Nathan Benn embraced color photography before it was considered an acceptable medium for serious documentary expression; he synthesized the intentions of post-World War progressive photo-reportage with modernist aesthetics. The National Geographic Society photographic division recruited Benn, a native of South Florida, immediately upon his 1972 graduation from the University of Miami. Three hundred of his photographs were published in National Geographic Magazine and hundreds more can be found in numerous NGS books. The Shelburne Museum opened the first solo exhibition of Benn’s photographs in January 2015. His prints are in the permanent collections of the Rijksmuseum, Museum of Fine Arts Boston, Museum of Fine Arts Houston, Chrysler Museum, Peabody Essex Museum, Corcoran Gallery of Art, Library of Congress, National Portrait Gallery, Shelburne Museum, and George Eastman House.
Benn’s assignments were equally divided between domestic and overseas projects. He typically photographed people in their authentic environment, rarely posing or manipulating the subjects. His reportage for National Geographic included the Netherlands, Dead Sea, Prague, South Korea, Scotland, Vermont, Massachusetts, Florida, Mississippi River, Finger Lakes, Dead Sea, Prague, Hasidic Jews, Jewish Diaspora, medicinal herbs, human physiology, Bible lands archaeology in the Middle East, pre-Columbian archaeology in Peru, and skyscrapers.
While revisiting his archive over the past decade, Benn discovered hundreds of unpublished pictures that vividly depict American culture and diversity. Kodachrome Memory: American Pictures 1972-1990, Benn’s monograph published in 2013 by PowerHouse Books, features over 100 photographs organized by geographic regions and affinities. American Photo magazine honored the monograph as one of the best books of the 2013. Richard Buckley, author of the book’s foreword, writes:
The seeming inconsequential subject of Benn’s photographs – which are keenly observed and evocative of a time and place – act as metaphors for American culture and values. Although much of Benn’s work was done for a magazine and not gallery walls, his use of color throughout holds its own with artists of the period such as William Eggleston and Stephen Shore.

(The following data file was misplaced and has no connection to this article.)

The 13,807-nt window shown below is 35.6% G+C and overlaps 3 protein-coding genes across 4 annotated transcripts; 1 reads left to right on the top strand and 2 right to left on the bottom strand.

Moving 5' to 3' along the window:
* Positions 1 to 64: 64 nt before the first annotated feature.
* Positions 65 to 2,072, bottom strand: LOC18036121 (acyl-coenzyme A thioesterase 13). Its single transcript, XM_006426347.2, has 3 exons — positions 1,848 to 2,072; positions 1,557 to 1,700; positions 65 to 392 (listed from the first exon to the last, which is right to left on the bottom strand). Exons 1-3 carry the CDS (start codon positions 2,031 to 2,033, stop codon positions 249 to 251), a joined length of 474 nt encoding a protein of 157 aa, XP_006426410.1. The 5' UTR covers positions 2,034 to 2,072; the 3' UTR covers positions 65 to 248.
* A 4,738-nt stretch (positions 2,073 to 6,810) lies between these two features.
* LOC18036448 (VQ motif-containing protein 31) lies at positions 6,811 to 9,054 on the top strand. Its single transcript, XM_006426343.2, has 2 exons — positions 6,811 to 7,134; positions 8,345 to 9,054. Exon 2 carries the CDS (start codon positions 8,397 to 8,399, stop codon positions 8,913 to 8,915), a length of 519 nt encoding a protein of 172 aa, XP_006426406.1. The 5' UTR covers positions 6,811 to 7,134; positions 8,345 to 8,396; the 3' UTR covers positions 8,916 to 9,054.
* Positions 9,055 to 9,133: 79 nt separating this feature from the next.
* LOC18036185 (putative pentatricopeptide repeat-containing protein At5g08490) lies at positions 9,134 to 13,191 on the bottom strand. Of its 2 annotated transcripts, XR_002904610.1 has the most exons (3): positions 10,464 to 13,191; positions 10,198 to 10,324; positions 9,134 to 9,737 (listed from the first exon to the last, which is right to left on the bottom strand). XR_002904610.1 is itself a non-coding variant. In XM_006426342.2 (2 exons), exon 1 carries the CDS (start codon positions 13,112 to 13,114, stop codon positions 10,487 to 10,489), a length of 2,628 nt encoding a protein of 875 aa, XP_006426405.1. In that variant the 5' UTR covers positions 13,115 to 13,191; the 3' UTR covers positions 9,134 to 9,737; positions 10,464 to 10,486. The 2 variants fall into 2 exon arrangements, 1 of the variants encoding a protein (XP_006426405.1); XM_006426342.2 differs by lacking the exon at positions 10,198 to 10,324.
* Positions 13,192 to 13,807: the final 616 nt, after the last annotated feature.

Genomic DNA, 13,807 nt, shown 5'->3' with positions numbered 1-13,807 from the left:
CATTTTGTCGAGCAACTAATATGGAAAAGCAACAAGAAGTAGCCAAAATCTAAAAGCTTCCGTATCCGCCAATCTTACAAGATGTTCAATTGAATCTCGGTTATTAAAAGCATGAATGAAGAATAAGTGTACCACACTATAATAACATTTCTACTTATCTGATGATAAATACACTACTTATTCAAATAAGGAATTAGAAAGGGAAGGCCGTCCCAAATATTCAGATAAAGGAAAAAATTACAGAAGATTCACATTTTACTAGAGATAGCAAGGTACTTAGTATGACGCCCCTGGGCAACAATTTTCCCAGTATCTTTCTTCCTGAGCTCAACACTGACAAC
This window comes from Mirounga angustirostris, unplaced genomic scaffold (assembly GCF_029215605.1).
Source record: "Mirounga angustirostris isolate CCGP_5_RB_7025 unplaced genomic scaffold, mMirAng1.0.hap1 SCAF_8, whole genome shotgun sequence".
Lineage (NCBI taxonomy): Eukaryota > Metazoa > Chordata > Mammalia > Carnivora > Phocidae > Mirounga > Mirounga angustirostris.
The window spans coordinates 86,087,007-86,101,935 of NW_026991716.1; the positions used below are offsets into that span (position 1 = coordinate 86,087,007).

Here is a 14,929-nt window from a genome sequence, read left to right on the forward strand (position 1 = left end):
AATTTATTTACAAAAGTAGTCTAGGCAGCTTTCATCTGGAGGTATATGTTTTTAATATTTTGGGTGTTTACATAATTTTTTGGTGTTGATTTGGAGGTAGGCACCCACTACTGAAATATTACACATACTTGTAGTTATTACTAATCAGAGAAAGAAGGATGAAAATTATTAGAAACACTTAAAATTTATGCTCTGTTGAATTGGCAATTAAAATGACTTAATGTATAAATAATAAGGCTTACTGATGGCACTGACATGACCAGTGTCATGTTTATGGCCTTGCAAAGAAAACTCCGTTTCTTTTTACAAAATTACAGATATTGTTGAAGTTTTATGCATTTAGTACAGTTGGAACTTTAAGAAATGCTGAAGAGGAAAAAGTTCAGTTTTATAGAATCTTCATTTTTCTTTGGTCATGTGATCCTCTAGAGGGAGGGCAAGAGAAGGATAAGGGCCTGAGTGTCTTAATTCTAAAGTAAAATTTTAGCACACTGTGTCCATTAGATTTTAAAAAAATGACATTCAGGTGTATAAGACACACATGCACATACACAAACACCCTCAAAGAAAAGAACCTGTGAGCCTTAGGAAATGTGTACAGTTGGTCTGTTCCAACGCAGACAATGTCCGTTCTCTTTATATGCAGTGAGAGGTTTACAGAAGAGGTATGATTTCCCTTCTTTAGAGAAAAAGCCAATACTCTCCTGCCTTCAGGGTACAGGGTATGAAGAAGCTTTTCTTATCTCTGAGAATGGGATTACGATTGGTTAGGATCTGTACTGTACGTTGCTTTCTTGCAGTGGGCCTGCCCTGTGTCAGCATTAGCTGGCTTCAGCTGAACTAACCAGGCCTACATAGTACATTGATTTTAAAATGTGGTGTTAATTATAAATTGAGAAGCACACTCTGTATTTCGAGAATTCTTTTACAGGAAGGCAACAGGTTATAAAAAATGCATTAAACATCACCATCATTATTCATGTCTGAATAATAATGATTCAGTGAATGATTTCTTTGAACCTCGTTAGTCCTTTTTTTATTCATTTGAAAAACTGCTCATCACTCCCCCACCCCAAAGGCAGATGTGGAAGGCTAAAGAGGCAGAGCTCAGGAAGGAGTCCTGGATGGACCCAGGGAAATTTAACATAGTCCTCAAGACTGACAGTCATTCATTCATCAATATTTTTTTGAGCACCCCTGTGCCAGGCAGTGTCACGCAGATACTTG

Thomas Denenberg, Director of the Shelburne Museum, writes:
Although the photographs are documentary in intent, a close look at the work also reveals elements of an almost painterly abstraction. Benn offers more than just visual information or social commentary. His emphasis on buildings and textures essentializes the photographs and invites the viewer into the frame creating a dialogue about time and place.
After nearly 20 years as a National Geographic photographer, Benn put down his cameras in 1991 to focus on nascent digital media technology; this lead to his creation of the first online digital asset management and media licensing enterprise, Picture Network International (PNI). Launched in 1993, PNI’s Internet platform and marketplace revolutionized the stock photography industry. Eastman Kodak acquired PNI in 1998. Kodak later sold the assets to Getty Images and Bill Gates.
In early 2000 Benn was recruited as Director of Magnum Photos, the renowned photographer cooperative founded in 1948 by Henri-Cartier Bresson, David Seymour, George Rodger, and Robert Capa. Under Benn’s leadership from 2000 to 2003 Magnum transitioned from an analog enterprise to a best-of-class digital platform. The cooperative also published award-wining books including RFK Funeral Train and New York September 11 by Magnum Photographers.
In 2001 Benn curated and designed the exhibition New York September 11 by Magnum Photographers, which drew a record 350,000 visitors to the New-York Historical Society. In 2003 Benn was elected Trustee at George Eastman House International Museum for Photography and Film; he was elected Trustee Emeritus in 2012. Benn lives in Santa Fe, New Mexico, and Brooklyn, New York, with his wife, a fine art photographer, and teenage son. His long-term interests include world history, Old Master and Renaissance pictures, and Early American furniture.